Megan Wallace has experienced West Albany High volleyball from her time as a player and six years as an assistant coach.
Now it’s her time to see it from the top.
Wallace was recently hired as the Bulldogs’ head coach, taking over the successful program from her mentor Kelli Backer, who stepped down after the 2019 season.
A 2005 West graduate whose maiden name was Irving, Wallace said she’s excited about the challenge of keeping the program at a high level.
She knows she has big shoes to fill, but said “I am confident in my abilities. (Backer) has given me a great opportunity to just keep pushing forward and continue to build on what she’s done already.”
Last fall, the Bulldogs shared the Mid-Willamette Conference title with Corvallis and finished fifth at the 5A state tournament. Keeping that momentum going will be aided by the fact there were 12 non-seniors on the West roster. Class of 2021 seniors Maddie Dowell, Elijah Sanders and Hannah Stadstad were all-conference first-team selections last season.
Wallace jumps into her new position with the benefit of familiarity of her players. She coached next year’s seniors on the freshman team and then as junior varsity players before serving as varsity assistant in 2019.
“So to be able to coach them in their senior season, fingers crossed obviously that we have that … the connection that I have with these girls is very strong and they are just so talented,” Wallace said. “I am looking forward to what we can accomplish this year.”
Because of Backer’s influence on Wallace, the new head coach doesn’t expect any major changes right away. Wallace says she has ideas on how to change the program “a little” with a fresh perspective.
Wallace has asked the remainder of the previous coaching staff to return because “they’re just rock-solid across the board.” She’s still looking to fill a few positions.
“We could not be more pleased to have Megan join the ranks of head coaches here at West Albany. She has been a part of West Albany’s volleyball community in one way or another for over 20 years and she knows how special the Bulldog culture is,” West athletic director Patrick Richards said. “We have no doubt that she will continue to build upon the solid foundation that coach Backer has established and that she will provide excellent guidance for the student athletes in her program.”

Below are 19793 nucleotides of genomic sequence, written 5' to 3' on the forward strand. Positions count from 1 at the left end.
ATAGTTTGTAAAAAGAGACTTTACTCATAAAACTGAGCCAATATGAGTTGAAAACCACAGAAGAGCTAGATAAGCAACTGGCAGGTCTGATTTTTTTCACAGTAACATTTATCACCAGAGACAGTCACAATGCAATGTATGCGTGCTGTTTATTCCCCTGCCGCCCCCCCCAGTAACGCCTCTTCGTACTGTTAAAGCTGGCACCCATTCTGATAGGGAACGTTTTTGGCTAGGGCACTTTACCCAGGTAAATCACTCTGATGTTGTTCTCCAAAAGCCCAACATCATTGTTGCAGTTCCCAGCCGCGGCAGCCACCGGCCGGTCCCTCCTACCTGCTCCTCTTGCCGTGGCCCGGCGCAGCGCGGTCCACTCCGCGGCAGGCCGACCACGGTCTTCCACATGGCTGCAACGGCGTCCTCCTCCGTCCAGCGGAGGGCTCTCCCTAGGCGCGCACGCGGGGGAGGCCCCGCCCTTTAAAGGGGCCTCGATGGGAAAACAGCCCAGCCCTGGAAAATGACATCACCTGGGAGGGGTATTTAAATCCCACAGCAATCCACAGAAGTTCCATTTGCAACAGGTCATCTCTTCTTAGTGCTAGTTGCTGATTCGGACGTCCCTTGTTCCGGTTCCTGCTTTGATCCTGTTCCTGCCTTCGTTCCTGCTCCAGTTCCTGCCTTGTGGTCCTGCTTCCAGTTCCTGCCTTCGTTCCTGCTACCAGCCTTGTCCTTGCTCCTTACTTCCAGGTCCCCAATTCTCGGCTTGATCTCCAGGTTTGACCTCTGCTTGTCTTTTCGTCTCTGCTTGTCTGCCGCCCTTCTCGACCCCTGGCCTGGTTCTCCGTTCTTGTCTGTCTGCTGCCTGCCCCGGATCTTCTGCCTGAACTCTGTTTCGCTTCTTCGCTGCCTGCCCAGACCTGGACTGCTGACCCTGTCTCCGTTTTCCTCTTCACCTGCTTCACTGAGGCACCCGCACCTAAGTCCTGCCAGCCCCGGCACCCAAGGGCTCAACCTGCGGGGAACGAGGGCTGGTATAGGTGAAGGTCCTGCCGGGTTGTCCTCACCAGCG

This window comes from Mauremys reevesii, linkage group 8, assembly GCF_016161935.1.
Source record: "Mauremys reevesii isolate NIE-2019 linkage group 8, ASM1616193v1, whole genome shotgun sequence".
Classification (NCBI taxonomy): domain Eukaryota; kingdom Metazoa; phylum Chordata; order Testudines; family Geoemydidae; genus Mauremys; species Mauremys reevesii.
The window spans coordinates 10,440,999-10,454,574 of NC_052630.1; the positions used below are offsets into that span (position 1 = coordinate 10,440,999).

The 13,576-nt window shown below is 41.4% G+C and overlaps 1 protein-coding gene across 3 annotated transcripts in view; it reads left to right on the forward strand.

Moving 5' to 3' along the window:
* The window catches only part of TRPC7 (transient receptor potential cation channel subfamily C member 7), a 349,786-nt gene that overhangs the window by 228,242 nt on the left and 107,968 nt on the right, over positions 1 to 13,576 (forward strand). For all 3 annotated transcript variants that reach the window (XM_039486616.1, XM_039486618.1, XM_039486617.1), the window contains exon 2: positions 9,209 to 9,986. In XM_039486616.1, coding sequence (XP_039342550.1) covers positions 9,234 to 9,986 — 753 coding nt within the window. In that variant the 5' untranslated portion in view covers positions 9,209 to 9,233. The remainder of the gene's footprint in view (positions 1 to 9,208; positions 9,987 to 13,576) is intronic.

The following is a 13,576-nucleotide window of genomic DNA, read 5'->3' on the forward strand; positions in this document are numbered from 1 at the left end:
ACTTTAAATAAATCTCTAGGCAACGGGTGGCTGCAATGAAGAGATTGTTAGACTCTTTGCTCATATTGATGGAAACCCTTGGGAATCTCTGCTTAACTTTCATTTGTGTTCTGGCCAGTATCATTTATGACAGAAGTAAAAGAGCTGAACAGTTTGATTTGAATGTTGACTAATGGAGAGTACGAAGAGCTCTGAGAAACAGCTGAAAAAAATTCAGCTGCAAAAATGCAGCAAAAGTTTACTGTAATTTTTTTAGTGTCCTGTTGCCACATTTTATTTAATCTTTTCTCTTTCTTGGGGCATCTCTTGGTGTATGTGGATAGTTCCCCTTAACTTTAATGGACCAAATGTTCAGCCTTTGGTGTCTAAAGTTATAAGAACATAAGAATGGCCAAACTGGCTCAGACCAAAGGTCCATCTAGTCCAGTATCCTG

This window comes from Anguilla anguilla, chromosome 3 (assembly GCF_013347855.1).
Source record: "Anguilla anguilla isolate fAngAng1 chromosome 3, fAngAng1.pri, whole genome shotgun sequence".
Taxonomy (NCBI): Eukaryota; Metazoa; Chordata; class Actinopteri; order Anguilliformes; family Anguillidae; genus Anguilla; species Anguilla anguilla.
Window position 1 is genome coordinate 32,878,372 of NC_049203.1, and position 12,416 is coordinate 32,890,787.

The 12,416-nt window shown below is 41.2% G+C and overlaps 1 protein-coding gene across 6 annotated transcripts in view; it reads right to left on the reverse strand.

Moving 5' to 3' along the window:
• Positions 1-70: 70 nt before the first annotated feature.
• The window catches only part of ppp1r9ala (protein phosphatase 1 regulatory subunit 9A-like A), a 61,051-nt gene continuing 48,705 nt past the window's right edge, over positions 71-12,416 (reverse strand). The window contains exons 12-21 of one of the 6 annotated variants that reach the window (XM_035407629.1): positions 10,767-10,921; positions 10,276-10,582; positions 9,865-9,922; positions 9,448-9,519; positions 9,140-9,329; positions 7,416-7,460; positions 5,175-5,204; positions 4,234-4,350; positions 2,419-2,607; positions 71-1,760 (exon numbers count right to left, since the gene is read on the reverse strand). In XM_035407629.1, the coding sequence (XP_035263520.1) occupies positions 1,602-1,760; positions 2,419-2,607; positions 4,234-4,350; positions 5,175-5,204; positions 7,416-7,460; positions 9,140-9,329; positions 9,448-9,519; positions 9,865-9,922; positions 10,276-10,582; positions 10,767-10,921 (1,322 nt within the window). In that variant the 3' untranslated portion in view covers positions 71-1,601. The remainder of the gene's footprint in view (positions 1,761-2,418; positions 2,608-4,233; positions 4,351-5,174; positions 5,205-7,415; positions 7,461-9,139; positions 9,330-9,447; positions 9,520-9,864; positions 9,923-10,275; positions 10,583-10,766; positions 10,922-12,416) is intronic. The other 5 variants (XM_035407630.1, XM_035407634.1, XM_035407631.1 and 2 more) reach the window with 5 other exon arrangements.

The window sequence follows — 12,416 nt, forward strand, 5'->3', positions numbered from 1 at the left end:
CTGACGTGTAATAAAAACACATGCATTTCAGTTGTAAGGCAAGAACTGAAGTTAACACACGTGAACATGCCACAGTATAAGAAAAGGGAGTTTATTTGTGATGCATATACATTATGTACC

Wallace, who grew up playing soccer on travel teams, saw her love of volleyball sprout after an ankle injury in eighth grade. That led her to start playing more volleyball as her interest in soccer waned.
“I just couldn’t say no to it. It just captivated me,” she said. “The adrenaline, the camaraderie that it brings, the chance for females to be in a powerful position on the court. It was really a fun experience.”
Wallace played two years of varsity volleyball during a stretch of time in which Backer was an assistant under Dani Blackwell.
Backer got to know Wallace when she was a student in Backer’s biology class at West Albany.
Wallace joined Backer’s staff in 2012, and Backer asked her father, Dennis Swanson, a longtime coach, to be Wallace’s assistant on the freshman team to give her some guidance.
“He came to me after the first few practices and said, ‘she doesn’t need my help,'” Backer said. “I can just remember thinking that she’s a natural and we need to keep her around.”
The Bulldogs won a 5A state title that season and again in 2013, when Wallace coached the junior varsity.
Experiencing what Backer did to build and maintain an elite program had an impact on Wallace.
“Just to be a part of that and seeing what that feels like and looks like and all the things she brings and what a coach should be doing to get your program to look that way. She’s given me so much that I couldn’t get from anywhere else,” Wallace said.
Wallace moved to Tulsa, Oklahoma, in 2014 and was the interim head coach at Bixby High School. Wallace was also the director of OKX Volleyball Club.
She and her family — husband Kris and sons Royce, now 9, and Crews, now 4 — moved back to Oregon in 2016 and rejoined the West Albany program.
Wallace says there was nowhere else she would want to coach and that it was “absolutely a no-brainer for me.” She said there’s nothing like the “Bulldog culture” because of the enthusiasm and support from the school’s community.
“I just think she’s a great fit,” Backer said. “She’s experienced the whole program. She knows what it’s like at all three levels. I think she’s ready. She’s very calm, she’s very competitive. She listens. She makes good connections with the athletes.”
Backer said sometimes with younger coaches there’s a worry about them getting too close to the athletes. But Backer said she learned that concern wasn’t necessary with Wallace during her first coaching stint with the program.
“Megan just always had that natural instinct that, ‘I’m your coach,’” Backer said. “She established that very clear boundary, but she also made good connections with the girls.”
Along with her in-laws, Wallace and her husband co-own Albany-based Hal’s Delivery Service, which contracts with City of Albany and Linn-Benton Community College, among others.
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